Wine:  Many people mistakenly refer to any sparkling wine as Champagne. Still others think any sparkling wine that is made in France is Champagne. Well, we’re getting closer. The fact of the matter is that a sparkling wine produced only in the wine region of Champagne can legally be labelled Champagne. It can only be made using Pinot Noir, Chardonnay or Pinot Meunier grapes. And … it can be produced only by employing the technique called méthode champenoise (or traditional). So, for a sparkling wine to be called Champagne, three conditions must be met … (1) location = only from the Champagne wine region, (2) grapes = only Chardonnay, Pinot Noir and/ or Pinot Meunier, and (3) winemaking technique = only méthode champenoise. But … there is another sparkling wine made in France that is not widely known outside of France. And … it is becoming more and more available in a growing number of countries. The wine … Crémant.

Crémant is a sparkling wine made anywhere in France, except in Champagne. Indeed, it is made in eight different French wine regions, still utilizing the méthode traditionnelle to create it, and using only grapes specific to each of eight regions. For this meal, we have selected Crémant d’Alsace – Brut Rosé, the sparkling wine that comes from the Alsace wine region. AOC regulations in that region demand that the Rosé from Alsace can be made from only 100% Pinot Noir grapes.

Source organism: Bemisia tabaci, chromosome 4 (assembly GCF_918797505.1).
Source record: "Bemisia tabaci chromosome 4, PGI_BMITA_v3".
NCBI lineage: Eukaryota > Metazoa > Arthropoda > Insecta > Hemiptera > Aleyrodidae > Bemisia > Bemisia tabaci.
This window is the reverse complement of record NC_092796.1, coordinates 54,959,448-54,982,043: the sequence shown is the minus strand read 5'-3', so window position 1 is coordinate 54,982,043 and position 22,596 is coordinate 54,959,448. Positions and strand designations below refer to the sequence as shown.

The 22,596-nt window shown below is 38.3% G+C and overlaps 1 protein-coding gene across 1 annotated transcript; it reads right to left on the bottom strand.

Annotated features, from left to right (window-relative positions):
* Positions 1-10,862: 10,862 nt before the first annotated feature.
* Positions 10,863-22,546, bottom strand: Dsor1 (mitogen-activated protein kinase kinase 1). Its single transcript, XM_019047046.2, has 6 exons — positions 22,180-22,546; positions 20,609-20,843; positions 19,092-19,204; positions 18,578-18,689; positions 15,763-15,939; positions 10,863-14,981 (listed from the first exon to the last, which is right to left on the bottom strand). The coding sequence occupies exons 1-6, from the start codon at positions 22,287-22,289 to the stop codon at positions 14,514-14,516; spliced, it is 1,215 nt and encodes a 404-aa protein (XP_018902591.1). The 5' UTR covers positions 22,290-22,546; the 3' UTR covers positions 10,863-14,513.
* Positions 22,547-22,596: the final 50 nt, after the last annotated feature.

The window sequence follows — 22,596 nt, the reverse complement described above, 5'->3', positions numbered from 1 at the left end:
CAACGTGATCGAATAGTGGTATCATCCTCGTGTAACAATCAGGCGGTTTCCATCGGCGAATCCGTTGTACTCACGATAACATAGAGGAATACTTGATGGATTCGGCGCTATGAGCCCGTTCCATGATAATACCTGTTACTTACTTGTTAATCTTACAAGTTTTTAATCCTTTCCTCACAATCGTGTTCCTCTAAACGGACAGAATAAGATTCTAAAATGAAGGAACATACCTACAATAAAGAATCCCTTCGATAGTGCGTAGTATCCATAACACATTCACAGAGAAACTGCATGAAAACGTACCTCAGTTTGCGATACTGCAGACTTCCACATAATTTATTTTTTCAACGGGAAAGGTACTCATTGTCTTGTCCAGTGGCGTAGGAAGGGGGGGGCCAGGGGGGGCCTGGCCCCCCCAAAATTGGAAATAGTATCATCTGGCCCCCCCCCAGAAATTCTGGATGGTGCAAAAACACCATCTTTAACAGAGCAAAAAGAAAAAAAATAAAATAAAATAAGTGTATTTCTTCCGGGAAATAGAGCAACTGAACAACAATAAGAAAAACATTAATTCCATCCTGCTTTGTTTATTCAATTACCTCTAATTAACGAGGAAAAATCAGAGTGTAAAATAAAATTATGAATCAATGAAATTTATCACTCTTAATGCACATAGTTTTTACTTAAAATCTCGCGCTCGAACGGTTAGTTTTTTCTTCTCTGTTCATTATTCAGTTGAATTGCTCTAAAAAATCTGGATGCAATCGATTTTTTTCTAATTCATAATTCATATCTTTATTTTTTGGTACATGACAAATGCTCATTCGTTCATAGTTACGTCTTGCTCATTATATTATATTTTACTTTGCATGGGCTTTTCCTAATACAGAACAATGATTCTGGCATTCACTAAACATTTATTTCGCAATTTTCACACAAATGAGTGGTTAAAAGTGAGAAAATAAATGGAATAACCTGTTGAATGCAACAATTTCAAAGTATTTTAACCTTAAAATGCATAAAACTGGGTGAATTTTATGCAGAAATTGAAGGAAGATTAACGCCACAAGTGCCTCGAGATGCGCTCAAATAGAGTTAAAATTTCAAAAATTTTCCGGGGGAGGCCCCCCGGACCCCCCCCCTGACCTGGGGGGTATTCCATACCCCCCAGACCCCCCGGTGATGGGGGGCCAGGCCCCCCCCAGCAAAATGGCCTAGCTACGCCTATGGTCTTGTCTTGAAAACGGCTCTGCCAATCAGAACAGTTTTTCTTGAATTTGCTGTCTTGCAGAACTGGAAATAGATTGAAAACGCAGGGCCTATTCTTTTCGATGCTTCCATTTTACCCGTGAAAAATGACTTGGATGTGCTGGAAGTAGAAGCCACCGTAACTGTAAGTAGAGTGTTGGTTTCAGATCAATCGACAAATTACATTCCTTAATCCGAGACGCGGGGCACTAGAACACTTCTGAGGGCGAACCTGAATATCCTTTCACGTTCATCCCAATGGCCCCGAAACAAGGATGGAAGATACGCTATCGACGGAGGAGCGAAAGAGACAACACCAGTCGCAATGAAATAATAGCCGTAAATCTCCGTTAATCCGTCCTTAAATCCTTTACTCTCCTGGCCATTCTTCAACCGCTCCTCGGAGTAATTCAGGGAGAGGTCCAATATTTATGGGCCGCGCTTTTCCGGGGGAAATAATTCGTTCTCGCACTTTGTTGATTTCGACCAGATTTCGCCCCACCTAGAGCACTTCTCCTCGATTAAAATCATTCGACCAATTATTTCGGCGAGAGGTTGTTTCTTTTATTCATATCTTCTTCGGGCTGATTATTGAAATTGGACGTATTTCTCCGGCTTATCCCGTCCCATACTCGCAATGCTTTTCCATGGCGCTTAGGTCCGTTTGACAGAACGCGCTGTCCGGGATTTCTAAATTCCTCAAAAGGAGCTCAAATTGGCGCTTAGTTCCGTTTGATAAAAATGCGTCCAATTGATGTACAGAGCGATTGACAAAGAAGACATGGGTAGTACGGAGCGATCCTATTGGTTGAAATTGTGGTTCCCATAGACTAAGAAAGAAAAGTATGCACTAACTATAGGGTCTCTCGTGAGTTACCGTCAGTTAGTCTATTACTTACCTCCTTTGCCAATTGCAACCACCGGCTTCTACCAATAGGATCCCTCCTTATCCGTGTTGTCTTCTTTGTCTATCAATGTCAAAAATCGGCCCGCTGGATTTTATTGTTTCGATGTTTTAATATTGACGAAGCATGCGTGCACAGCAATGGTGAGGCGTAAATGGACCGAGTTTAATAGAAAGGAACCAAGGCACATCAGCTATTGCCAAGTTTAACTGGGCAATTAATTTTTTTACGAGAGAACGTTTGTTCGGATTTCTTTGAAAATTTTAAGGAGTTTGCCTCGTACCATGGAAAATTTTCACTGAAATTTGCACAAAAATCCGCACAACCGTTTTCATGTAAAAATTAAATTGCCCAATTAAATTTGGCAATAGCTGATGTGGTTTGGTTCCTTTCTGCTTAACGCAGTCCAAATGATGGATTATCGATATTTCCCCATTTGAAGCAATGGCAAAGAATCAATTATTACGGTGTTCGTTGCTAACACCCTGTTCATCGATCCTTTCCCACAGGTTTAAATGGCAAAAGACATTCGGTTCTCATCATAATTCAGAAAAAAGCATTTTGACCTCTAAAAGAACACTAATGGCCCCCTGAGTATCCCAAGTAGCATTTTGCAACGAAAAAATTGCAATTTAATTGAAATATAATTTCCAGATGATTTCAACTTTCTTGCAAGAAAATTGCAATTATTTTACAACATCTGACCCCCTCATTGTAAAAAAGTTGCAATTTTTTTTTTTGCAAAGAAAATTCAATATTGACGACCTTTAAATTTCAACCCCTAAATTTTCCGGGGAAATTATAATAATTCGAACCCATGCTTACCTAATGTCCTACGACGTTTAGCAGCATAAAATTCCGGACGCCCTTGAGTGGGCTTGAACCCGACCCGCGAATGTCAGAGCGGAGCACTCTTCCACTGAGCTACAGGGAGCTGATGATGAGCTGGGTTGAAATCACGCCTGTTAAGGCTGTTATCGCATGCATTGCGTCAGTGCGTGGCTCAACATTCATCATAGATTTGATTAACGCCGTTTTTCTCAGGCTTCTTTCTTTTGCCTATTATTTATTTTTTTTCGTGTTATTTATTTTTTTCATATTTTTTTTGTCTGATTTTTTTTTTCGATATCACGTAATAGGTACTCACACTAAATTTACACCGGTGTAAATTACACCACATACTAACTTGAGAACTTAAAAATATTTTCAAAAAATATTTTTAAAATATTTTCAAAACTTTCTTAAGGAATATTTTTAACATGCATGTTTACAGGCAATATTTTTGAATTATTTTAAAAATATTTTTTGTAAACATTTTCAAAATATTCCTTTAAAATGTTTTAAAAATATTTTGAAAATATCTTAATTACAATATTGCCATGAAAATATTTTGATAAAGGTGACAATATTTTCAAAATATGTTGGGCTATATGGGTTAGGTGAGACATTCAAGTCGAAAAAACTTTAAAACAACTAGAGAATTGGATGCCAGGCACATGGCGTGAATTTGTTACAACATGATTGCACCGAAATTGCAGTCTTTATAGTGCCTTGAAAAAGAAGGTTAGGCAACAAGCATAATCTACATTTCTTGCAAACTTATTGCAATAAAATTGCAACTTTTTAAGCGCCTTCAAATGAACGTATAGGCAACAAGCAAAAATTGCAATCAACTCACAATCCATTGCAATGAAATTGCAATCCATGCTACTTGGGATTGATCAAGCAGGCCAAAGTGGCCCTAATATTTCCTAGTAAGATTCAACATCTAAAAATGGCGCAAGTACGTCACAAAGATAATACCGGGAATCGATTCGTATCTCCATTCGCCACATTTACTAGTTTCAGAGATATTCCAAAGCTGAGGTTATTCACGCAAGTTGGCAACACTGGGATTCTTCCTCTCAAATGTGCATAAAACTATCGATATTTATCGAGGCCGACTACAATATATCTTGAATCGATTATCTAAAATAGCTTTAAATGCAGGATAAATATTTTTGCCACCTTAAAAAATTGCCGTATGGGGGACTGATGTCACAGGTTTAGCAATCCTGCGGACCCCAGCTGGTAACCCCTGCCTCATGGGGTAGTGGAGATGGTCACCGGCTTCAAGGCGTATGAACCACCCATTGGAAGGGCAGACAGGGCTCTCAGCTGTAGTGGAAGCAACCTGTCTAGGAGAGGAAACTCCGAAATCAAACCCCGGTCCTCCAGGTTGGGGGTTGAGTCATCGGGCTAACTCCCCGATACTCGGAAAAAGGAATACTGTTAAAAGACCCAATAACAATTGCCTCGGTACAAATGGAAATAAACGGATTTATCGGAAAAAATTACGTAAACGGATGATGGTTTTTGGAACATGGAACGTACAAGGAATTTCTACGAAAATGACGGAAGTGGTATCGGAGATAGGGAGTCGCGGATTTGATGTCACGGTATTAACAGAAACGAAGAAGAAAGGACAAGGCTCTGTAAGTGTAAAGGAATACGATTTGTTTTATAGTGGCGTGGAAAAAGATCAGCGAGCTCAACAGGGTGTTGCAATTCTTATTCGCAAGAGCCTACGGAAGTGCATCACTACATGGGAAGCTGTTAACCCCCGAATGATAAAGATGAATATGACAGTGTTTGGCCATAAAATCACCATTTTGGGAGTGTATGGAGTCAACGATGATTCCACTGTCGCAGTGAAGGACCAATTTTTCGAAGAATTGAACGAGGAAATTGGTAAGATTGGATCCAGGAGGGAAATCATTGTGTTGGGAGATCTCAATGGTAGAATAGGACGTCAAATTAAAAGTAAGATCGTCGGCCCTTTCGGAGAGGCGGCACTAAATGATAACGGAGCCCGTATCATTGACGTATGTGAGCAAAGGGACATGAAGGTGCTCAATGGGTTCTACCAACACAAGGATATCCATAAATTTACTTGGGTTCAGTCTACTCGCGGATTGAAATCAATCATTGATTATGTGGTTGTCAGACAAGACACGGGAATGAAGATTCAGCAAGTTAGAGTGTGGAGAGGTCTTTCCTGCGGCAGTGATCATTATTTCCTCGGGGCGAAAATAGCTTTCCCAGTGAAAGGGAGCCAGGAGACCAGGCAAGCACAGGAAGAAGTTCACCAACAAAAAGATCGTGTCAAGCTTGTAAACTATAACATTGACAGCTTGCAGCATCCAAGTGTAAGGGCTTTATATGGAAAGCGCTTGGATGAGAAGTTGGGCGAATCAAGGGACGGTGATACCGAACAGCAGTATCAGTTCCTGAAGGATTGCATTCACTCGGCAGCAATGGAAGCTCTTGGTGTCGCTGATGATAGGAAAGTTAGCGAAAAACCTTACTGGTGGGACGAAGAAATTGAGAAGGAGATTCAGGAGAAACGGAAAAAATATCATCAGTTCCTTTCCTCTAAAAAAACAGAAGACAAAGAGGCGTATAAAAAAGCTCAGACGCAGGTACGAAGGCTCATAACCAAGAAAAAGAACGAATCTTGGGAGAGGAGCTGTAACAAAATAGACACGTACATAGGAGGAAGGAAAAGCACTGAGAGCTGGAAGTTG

Cremant d'Alsace Rose

Tasting Notes: What an amazing color … somewhere between a pink and a copper. Very persistent bubbles. Aroma of strawberry scones fresh out of the oven. Many “sparklers” have a nose best described as “yeasty” or “biscuity”. This wine has the more refined fragrance (in my mind) of scones. Strawberry flavors really emerge on the palate. And the bubbles make the strawberries dance in your mouth. Despite the preponderance of strawberry, this is a dry wine, not at all sweet. Maybe a hint of apple, too. A wonderful pairing! Couldn’t have a better companion for the salt cod in the brandade. And did I mention that Crémant is much less expensive than Champagne? Less than $20!